Tallinn reinstates kindergarten fees

Kindergarten. Source: ERR

After being suspended by Tallinn City Council in late March for the duration of the emergency situation, kindergarten fees will be reinstated in Tallinn as of June 1.

With a Tallinn City Council decision, beginning March 16, parents in the capital city were exempt from the obligation to pay kindergarten fees. The city also supported parents of children attending private childcare institutions to the extent of €71 per month; the same amount of support was also paid out to parents, guardians or foster carers.

The right to free public transport on Tallinn's buses, trams and trolleys was also expanded temporarily to include nonresidents.

At Thursday's sitting, however, the city council approved the city government's proposal to repeal these benefits beginning June 1.

Tallinn also published figures regarding how much these temporary measures cost the city. Temporarily suspending kindergarten fees cost the city €3.8 million, while €147,000 in support was paid out to parents whose children attend private childcare institutions. According to projections, another €78,000 will have been paid out to parents, guardians or foster carers.

It was noted in the city government's proposal that the implementation of these measures was justified during the emergency situation, but now, when the city's revenues are also being reduced due to the economic crisis, it is justified to repeal these same measures.

Tallinn city government announced on Thursday that the city is working out additional benefits for families with children attending kindergarten, with a particular aim to provide assistance to families with children with special education needs (SENs), families with several children as well as families who are facing financial difficulties.

"We want to create a package which is well thought out in terms of the future, not just based on today," Tallinn Mayor Mihhail Kõlvart (Center) said. "We also need a clear understanding of what the city's capacity is. The city has been able to establish financial stability as well as reserves, but in the past two months, the general situation in both the city, the country and worldwide has changed, and decisions must be considered from a future perspective. Sometime in the next two weeks, we will introduce specific proposals for supporting families of children attending kindergarten."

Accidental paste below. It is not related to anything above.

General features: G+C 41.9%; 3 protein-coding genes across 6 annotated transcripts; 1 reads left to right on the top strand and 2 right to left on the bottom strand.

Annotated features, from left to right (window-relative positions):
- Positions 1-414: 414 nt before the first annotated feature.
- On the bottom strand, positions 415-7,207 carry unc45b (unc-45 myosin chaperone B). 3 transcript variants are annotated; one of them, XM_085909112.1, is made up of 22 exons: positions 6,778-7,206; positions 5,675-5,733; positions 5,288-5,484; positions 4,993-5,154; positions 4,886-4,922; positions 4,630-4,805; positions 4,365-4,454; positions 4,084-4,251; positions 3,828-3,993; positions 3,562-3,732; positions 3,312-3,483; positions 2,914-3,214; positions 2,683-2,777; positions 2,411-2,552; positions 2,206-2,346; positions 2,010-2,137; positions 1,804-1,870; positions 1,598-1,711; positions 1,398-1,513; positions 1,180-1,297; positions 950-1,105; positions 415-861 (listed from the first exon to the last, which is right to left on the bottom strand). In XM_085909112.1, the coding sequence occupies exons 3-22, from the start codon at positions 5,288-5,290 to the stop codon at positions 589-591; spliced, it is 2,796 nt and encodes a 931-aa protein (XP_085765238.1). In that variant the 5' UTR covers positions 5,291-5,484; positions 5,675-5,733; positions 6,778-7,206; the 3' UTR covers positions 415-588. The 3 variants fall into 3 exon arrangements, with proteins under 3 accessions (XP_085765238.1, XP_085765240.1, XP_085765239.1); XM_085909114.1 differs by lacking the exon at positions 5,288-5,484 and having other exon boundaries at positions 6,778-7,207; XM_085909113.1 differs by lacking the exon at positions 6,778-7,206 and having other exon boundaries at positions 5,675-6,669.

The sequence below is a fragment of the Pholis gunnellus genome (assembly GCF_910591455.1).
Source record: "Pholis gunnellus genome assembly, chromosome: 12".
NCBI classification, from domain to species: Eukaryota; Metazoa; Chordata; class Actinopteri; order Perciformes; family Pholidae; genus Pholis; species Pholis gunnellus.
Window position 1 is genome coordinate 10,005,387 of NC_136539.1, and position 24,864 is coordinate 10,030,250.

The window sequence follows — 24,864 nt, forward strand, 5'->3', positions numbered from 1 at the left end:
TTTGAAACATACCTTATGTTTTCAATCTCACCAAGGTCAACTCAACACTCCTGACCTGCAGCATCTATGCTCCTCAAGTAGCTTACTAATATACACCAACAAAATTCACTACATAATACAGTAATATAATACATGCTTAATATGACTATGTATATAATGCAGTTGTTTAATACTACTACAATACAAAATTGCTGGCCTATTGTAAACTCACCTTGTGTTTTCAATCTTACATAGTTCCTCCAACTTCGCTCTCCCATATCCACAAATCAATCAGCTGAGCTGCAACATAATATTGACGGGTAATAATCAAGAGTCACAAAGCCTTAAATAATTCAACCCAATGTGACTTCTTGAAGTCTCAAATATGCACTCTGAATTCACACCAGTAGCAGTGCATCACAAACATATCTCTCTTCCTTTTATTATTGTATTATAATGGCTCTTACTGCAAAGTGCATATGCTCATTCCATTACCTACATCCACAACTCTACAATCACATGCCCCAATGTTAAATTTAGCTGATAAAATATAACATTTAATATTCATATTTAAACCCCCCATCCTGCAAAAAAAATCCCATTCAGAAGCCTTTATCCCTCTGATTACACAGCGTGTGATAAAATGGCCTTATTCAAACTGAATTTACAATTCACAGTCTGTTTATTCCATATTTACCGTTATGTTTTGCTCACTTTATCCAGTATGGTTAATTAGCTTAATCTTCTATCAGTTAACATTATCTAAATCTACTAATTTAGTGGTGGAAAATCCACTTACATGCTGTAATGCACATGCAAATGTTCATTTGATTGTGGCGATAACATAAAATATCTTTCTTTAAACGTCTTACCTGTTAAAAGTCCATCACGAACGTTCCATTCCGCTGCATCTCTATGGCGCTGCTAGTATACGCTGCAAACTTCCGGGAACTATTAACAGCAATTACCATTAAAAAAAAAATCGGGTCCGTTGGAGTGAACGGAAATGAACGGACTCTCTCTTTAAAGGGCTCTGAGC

A total of 21,349 children are on the rolls of Tallinn's municipal kindergartens, some 65 percent of whom attend kindergarten under normal circumstances. From March 16-20, a total of 8,359 children attended kindergarten in the capital city; from March 23-27, 6,333 children attended; from March 30-April 3, 6,000; from April 6-9, 5,887; from April 13-17, 9,008, from April 20-24, 10,762; from April 27-30, 11,654; from may 4-6, 13,067  children attended kindergarten.

Opposition not satisfied with fee reinstatement

According to Reform Party group chairman Kristen Michal, it is wrong and bad for Kõlvart to reinstate kindergarten fees at a time when difficult times are still ahead in the economy.

According to Michal, suspending kindergarten fees was the right choice by the city council, translating to €854 in savings per year to families with one child in kindergarten, and €1708 in savings for families with two children in kindergarten.

"Reinstating kindergarten fees, especially now, as the economic crisis and related hardships still yet lay ahead for many families, is a poorly-timed step," he said. "The city government should not be sticking its hands in the pockets of parents during difficult times; rather, it should review its own expenditures."

Michal said that abolishing kindergarten fees in 2020 would cost approximately €11 million in 2020. Beginning next year, losing kindergarten fees would cost the city approximately €18 million per year. The opposition Reform Party believes that sources of funding for this gap could be found in cutting the city's propaganda expenses, updating bad contracts, reducing city officials' labor costs and restructuring city agencies.

The city council's Social Democrats (SDE) had a similar message.

"Kindergarten fees in the capital city are set at €71.25 per child per month," SDE group chairman Rainer Vakra said. "If there are two kindergarten-age children in one family, the total is €142.50 per month and €1,710 per year. In April we exempted Tallinn parents from fees. Now, as the economic crisis deepens, the city government wants to start demanding this of parents again."

At Thursday's vote, the city council did not support a proposal by the Reform Party according to which benefits introduced in March would have remained in place beyond May 31.

Paper tickets still not to be sold on public transport

While nonresidents no longer have the right to free public transport in Tallinn beginning June 1, paper tickets will continue to not be sold in city buses, trams and trolleys through August 31.

Beginning June 1, ticket checks and the obligation to validate tickets or the right to free transport will be reinstated in the capital city.

Commenting on the decision, Kõlvart said that despite the fact that the epidemiological situation is moving in a positive direction, they must nonetheless continue taking into consideration the fact that the coronavirus has not disappeared and that the less contact, the better.


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Editor: Aili Vahtla

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